"Customs protects New Zealand's community by managing risks at the border, and by identifying and intercepting persons, goods and craft that pose a threat. That puts our people at some risk, and while we manage that and are well prepared and trained for it, it is good to have this recognition from those we serve."
Mr Dunne says the medal would be awarded to officers with 14 years' service, conduct and contribution as a frontline officer, with clasps to the medal awarded for each subsequent seven years' service.
The first presentations will be made mid-2008.
The 11 December 2007 announcement of the New Zealand Customs Service Medal by the Prime Minister and the Minister of Customs can be viewed below.
Update 1 May 2008: The position of the New Zealand Customs Service Medal in the New Zealand Order of Wear is between the New Zealand Traffic Service Medal and the Efficiency Decoration.
12 December 2007
Doug Elliott has loaned his family medal group, which his father Keith Elliott VC had worn from approximately 1965 until his death in 1989, to be used by the Army Museum until the stolen medals are returned. For full details of the news item about Doug Elliott please see the media releases section of the NZDF website.
11 December 2007
Prime Minister Helen Clark and Customs Minister Nanaia Mahuta today announced that The Queen has approved the institution of the New Zealand Customs Service Medal.
“The New Zealand Customs Service was established in 1840 and is one of New Zealand's oldest government departments.
“Over the years the challenges and risks facing Customs Officers have changed. Frontline officers are now involved in preventing activities such as drug smuggling, international organized crime, and people smuggling.
“The New Zealand Customs Service Medal recognizes the special nature and scope of the work of our Customs officers and the significant contribution they make to New Zealand’s border security,” Helen Clark said
Nanaia Mahuta said that the Customs medal aligns Customs officers, and the importance of their work, with other uniformed services such as Police, Fire and Defence, who all have similar medals.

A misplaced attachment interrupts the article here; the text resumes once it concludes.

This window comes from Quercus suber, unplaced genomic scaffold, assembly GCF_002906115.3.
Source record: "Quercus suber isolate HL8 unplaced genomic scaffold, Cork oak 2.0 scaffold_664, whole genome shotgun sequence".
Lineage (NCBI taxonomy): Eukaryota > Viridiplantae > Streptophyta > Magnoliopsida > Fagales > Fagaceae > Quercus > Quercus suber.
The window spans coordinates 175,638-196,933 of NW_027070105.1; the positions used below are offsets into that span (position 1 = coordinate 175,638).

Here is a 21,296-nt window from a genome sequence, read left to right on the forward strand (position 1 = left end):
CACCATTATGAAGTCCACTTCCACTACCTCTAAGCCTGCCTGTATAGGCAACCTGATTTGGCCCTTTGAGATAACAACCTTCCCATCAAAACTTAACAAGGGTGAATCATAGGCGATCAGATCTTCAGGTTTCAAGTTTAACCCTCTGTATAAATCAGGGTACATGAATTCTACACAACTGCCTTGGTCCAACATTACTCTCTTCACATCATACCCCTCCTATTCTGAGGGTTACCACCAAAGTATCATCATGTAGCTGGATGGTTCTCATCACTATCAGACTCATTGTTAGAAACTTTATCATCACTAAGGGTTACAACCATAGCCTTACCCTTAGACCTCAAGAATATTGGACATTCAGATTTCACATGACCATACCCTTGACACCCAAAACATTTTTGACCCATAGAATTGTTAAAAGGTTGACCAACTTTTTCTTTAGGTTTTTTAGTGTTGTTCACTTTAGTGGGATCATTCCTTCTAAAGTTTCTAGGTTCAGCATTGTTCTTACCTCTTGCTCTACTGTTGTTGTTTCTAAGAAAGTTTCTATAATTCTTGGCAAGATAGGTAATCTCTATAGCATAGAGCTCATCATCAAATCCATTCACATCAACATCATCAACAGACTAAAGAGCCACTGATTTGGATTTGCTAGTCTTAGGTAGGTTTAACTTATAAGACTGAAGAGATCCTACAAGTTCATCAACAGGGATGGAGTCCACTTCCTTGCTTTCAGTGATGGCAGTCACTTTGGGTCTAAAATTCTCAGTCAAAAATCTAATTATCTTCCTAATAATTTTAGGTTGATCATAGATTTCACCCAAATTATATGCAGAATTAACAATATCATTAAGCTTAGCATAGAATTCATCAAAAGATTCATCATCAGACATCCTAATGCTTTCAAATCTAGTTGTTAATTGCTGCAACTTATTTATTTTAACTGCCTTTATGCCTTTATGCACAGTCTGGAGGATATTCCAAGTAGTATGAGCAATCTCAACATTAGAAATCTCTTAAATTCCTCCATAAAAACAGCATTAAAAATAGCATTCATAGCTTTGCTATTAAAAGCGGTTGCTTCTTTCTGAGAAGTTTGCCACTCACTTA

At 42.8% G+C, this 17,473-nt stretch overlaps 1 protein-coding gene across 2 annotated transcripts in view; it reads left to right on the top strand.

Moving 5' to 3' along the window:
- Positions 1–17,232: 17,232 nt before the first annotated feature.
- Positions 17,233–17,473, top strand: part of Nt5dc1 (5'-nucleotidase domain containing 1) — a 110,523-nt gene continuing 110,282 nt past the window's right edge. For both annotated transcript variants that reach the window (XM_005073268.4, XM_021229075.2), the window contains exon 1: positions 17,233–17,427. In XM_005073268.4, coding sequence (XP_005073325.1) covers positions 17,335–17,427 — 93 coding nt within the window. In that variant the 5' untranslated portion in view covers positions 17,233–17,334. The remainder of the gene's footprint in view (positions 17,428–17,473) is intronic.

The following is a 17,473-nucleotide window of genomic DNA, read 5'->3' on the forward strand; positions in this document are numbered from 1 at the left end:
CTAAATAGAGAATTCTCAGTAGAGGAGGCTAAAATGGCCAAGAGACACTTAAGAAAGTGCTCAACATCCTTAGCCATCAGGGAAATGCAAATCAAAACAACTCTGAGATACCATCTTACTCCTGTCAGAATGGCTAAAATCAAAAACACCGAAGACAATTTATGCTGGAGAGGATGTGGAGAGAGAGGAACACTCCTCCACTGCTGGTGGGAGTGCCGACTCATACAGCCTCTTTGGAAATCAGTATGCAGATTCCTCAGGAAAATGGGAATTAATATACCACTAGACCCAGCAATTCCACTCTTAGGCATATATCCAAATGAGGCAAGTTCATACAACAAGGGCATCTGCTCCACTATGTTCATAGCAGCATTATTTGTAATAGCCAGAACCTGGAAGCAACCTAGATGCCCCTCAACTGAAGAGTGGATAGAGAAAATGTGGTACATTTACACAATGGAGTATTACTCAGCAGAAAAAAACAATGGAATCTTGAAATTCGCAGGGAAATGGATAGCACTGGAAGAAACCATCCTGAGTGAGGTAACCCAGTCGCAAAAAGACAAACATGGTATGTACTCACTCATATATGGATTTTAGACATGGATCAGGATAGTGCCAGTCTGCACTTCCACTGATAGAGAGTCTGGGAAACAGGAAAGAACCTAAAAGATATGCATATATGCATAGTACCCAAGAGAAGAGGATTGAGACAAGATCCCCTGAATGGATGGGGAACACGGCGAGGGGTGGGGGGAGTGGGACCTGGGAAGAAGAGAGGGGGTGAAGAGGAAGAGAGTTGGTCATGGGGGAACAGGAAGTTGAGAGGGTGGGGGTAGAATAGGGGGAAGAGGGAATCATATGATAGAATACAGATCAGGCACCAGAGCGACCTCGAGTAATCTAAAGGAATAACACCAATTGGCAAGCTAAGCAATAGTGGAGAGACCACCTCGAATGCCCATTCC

“To have a specific New Zealand Customs Service Medal approved by The Queen is a great honour for the Service and is a significant event in the long and distinguished history of the New Zealand Customs Service”, Nanaia Mahuta said.
The New Zealand Customs Service Medal has been designed by the New Zealand Herald of Arms Extraordinary, Mr Phillip O’Shea, CNZM, LVO.
10 December 2007
Operation Valour is the name the New Zealand Police have given their investigation into the theft of the precious medals from the Waiouru Army Museum on 2 December 2007. Latest information can be accessed at the media section of the NZDF website.
Images of the stolen medals, and photos of the soldiers who were awarded these medals, can be viewed on the image gallery of the NZDF website.
2 December 2007
Information on the theft of medals from the Waiouru Army Museum on 2 December 2007 can be found here. Amongst the medals stolen were nine Victoria Crosses, two George Crosses, and one Albert Medal.
2 December 2007
Defence Minister Phil Goff has described the theft of military medals including nine Victoria Crosses and two George Cross medals as a crime against the nation.
The medals were stolen from the Army Museum in Waiouru at around 1am today.
“These medals are national treasures. They were earned by men who served their country with courage and selflessness,” Phil Goff said.
“New Zealanders will be appalled and disgusted at the greed and self interest of those who have stolen the medals.
“Every effort possible will be made to recover the medals. They will be almost impossible to sell within New Zealand and we will be working with Interpol to make it as hard as possible to market them internationally.
“I would urge anyone with knowledge of the whereabouts of the medals or of who stole them to contact the police with that information,” Phil Goff said.
1 October 2007
More Vietnam War veterans are going to be entitled to further recognition for their service.
Acting Prime Minister Jim Anderton told the Royal New Zealand Returned and Services' Association's annual meeting in Wellington today that the Government has agreed to extend the eligibility for the New Zealand General Service Medal 1992 (Warlike), with clasp "Vietnam" to those veterans who are currently eligible for the Vietnam Medal.
The Government's decision is a key part of the Memorandum of Understanding between the Government and representatives of Vietnam veterans, the RNZRSA and the Ex-Vietnam Services Association, signed in December last year.
The New Zealand General Service Medal 1992 (Warlike) with clasp "Vietnam" will be awarded to New Zealand military personnel, and accredited members of approved New Zealand philanthropic organisations, who served in Vietnam between 1 December 1962 and 27 January 1973, and who have already been awarded the Vietnam Medal.
Jim Anderton told the RNZRSA that new regulations for the New Zealand General Service Medal 1992 are being prepared and they will give effect to the decision shortly.
"The Memorandum of Understanding the Government signed with the RSA recognised that Vietnam veterans were exposed to a toxic environment. It also reflected public acknowledgement of the service performed by all New Zealand Vietnam veterans.